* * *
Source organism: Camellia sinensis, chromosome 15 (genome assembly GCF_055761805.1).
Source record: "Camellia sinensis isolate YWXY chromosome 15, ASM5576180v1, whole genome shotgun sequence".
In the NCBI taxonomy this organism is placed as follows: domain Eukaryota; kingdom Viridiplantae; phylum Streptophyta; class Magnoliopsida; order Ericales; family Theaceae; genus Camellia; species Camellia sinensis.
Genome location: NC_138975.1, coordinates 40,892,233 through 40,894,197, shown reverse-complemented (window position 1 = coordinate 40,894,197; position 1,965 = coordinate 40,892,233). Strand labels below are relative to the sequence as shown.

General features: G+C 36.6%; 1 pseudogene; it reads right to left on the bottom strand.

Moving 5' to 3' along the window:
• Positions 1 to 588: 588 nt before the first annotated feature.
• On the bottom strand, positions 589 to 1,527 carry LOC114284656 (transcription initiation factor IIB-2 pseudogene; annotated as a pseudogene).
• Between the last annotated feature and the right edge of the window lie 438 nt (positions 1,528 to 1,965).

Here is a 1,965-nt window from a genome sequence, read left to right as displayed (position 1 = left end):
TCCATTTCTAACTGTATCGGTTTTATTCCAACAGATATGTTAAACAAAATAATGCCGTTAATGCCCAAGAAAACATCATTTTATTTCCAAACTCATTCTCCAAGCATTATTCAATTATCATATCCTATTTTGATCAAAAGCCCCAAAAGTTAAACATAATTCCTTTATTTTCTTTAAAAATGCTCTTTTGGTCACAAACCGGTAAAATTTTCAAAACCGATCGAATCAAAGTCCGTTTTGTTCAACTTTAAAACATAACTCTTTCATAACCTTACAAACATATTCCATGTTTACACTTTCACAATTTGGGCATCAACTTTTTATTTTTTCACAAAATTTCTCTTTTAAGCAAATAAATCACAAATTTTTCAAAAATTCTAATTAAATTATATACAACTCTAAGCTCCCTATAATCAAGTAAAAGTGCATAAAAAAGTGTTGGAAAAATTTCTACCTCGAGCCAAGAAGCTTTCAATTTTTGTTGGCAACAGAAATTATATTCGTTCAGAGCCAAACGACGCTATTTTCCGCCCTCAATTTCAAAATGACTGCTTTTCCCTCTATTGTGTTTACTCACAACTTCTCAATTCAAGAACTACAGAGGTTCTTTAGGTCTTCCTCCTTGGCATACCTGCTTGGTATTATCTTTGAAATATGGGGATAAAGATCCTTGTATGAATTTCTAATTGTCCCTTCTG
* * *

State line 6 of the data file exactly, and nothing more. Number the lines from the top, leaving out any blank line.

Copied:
Moving 5' to 3' along the window: